A disadvantage of sodium is its chemical reactivity, which requires special precautions to prevent and suppress fires. If sodium comes into contact with water it reacts to produce sodium hydroxide and hydrogen, and the hydrogen burns in contact with air. This was the case at the Monju Nuclear Power Plant in a 1995 accident. In addition, neutron capture causes it to become radioactive; albeit with a half-life of only 15 hours.
Another problem is leaks. Leaking sodium at high temperatures that escapes into a compartment filled with air will start to burn, albeit very slowly. Thus, sodium metal in contact with water will explode, however, it burns gently in air. A Russian breeder reactor, the BN-600, reported 27 sodium leaks in a 17-year period, 14 of which led to sodium fires.
|Actinides by decay chain||Half-life
|Fission products of 235U by yield|
No fission products
... nor beyond 15.7 Ma
Legend for superscript symbols
The operating temperature must not exceed the fuel's melting temperature. Fuel-to-cladding chemical interaction (FCCI) has to be accommodated. FCCI is eutectic melting between the fuel and the cladding; uranium, plutonium, and lanthanum (a fission product) inter-diffuse with the iron of the cladding. The alloy that forms has a low eutectic melting temperature. FCCI causes the cladding to reduce in strength and even rupture. The amount of transuranic transmutation is limited by the production of plutonium from uranium. One work-around is to have an inert matrix, using, e.g., magnesium oxide. Magnesium oxide has an order of magnitude lower probability of interacting with neutrons (thermal and fast) than elements such as iron.
High-level wastes and, in particular, management of plutonium and other actinides must be handled. Safety features include a long thermal response time, a large margin to coolant boiling, a primary cooling system that operates near atmospheric pressure, and an intermediate sodium system between the radioactive sodium in the primary system and the water and steam in the power plant. Innovations can reduce capital cost, such as modular designs, removing a primary loop, integrating the pump and intermediate heat exchanger, and better materials.
The SFR's fast spectrum makes it possible to use available fissile and fertile materials (including depleted uranium) considerably more efficiently than thermal spectrum reactors with once-through fuel cycles.
In 2020 Natrium received an $80M grant from the US Department of Energy for development of its SFR. The program plans to use High-Assay, Low Enriched Uranium fuel containing 5-20% uranium. The reactor was expected be sited underground and have gravity-inserted control rods. Because it operates at atmospheric pressure, a large containment shield is not necessary. Because of its large heat storage capacity, it was expected to be able to produce surge power of 500 MWe for 5+ hours, beyond its continuous power of 345 MWe.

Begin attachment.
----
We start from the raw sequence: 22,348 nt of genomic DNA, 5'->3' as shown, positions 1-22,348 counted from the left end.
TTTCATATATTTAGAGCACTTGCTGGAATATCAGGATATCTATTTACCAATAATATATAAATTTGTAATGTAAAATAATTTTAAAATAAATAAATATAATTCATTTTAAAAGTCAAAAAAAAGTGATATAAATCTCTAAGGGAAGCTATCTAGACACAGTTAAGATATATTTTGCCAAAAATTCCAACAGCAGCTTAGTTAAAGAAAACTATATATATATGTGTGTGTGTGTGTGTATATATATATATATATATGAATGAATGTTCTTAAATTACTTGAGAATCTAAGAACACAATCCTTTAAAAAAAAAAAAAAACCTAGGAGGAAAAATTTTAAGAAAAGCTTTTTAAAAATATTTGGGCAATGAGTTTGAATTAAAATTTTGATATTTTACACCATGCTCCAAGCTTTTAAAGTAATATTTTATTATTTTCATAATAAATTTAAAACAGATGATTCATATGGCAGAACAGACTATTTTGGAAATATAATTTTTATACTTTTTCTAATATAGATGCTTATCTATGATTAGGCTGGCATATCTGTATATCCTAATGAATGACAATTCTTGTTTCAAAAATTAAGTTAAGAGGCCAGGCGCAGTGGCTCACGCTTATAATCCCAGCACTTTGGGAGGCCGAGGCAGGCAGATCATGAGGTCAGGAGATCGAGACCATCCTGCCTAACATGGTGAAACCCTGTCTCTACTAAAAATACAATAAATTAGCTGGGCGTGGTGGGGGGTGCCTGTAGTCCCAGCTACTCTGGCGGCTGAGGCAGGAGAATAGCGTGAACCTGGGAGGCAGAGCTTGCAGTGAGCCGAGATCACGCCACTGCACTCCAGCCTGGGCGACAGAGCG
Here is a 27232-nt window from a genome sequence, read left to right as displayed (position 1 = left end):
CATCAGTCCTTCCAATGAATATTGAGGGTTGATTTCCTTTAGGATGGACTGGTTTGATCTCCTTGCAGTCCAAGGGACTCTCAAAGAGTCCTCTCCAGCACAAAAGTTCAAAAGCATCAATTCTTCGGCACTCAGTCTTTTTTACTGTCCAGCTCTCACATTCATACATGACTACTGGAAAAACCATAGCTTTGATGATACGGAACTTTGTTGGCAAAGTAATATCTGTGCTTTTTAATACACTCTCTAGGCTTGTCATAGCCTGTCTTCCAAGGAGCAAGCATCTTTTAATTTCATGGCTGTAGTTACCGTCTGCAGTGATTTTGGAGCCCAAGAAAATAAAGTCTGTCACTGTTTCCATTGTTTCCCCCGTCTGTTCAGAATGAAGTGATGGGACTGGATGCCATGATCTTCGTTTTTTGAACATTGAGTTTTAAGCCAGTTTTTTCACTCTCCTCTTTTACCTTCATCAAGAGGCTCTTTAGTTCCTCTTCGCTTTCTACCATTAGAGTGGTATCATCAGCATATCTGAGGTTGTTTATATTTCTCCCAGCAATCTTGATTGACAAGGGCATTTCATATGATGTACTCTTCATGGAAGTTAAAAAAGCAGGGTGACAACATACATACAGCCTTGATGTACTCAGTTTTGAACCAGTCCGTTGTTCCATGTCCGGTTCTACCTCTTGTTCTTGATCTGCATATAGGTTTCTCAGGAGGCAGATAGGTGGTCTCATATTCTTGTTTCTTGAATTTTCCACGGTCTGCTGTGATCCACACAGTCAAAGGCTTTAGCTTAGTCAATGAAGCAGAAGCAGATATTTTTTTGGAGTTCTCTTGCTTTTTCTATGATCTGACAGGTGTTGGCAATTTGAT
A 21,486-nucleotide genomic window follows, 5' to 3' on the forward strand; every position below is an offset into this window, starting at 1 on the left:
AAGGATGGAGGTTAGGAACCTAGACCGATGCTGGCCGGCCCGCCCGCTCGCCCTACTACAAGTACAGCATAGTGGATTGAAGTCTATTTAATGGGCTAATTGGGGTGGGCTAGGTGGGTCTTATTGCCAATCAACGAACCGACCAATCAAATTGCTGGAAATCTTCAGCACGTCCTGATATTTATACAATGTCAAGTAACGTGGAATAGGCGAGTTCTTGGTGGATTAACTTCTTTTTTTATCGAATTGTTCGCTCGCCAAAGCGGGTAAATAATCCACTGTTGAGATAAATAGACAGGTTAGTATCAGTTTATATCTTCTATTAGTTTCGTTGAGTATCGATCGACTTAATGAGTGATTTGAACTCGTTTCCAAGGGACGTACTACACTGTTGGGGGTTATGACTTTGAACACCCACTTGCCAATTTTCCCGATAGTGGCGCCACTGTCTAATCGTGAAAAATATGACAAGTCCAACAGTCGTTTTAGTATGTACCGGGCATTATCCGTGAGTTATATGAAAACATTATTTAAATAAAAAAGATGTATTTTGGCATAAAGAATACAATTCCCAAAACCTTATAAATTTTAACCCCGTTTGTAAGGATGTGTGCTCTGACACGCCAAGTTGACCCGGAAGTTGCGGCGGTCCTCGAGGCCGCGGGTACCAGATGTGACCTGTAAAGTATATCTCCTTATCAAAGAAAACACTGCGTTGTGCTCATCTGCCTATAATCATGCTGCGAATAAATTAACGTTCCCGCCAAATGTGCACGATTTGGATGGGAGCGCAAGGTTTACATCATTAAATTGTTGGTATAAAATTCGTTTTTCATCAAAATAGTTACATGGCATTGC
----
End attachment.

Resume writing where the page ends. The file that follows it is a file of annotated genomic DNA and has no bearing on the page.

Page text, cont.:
Sodium-cooled reactors have included:
|Model||Country||Thermal power (MW)||Electric power (MW)||Year of commission||Year of decommission||Notes|
|BN-350||Soviet Union||135||1973||1999||Was used to power a water de-salination plant.|
|BN-600||Soviet Union||600||1980||Operational||Together with the BN-800, one of only two commercial fast reactors in the world.|
|BN-800||Soviet Union/ Russia||2100||880||2015||Operational||Together with the BN-600, one of only two commercial fast reactors in the world.|
|BN-1200||Russia||2900||1220||2036||Not yet constructed||In development. Will be followed by BN-1200M as a model for export.|
|CRBRP||United States||1000||350||Never built||Never built|
|Fermi 1||United States||200||69||1963||1975|
|Sodium Reactor Experiment||United States||20||65||1957||1964|
|S1G||United States||United States naval reactors|
|S2G||United States||United States naval reactors|
|Fast Flux Test Facility||
|PFBR||India||500||2020||Under construction||Under construction|
|Monju||Japan||714||280||1995/2010||2010||Suspended for 15 years. Reactivated in 2010, then permanently closed|
|Superphénix||France||3000||1242||1986||1997||Largest SFR ever built.|
Most of these were experimental plants that are no longer operational. On November 30, 2019, CTV reported that the Canadian provinces of New Brunswick, Ontario and Saskatchewan planned an announcement about a joint plan to cooperate on small sodium fast modular nuclear reactors from New Brunswick-based ARC Nuclear Canada.
... Eric Loewen is the evangelist of the sodium fast reactor, which burns nuclear waste, emits no CO2, ...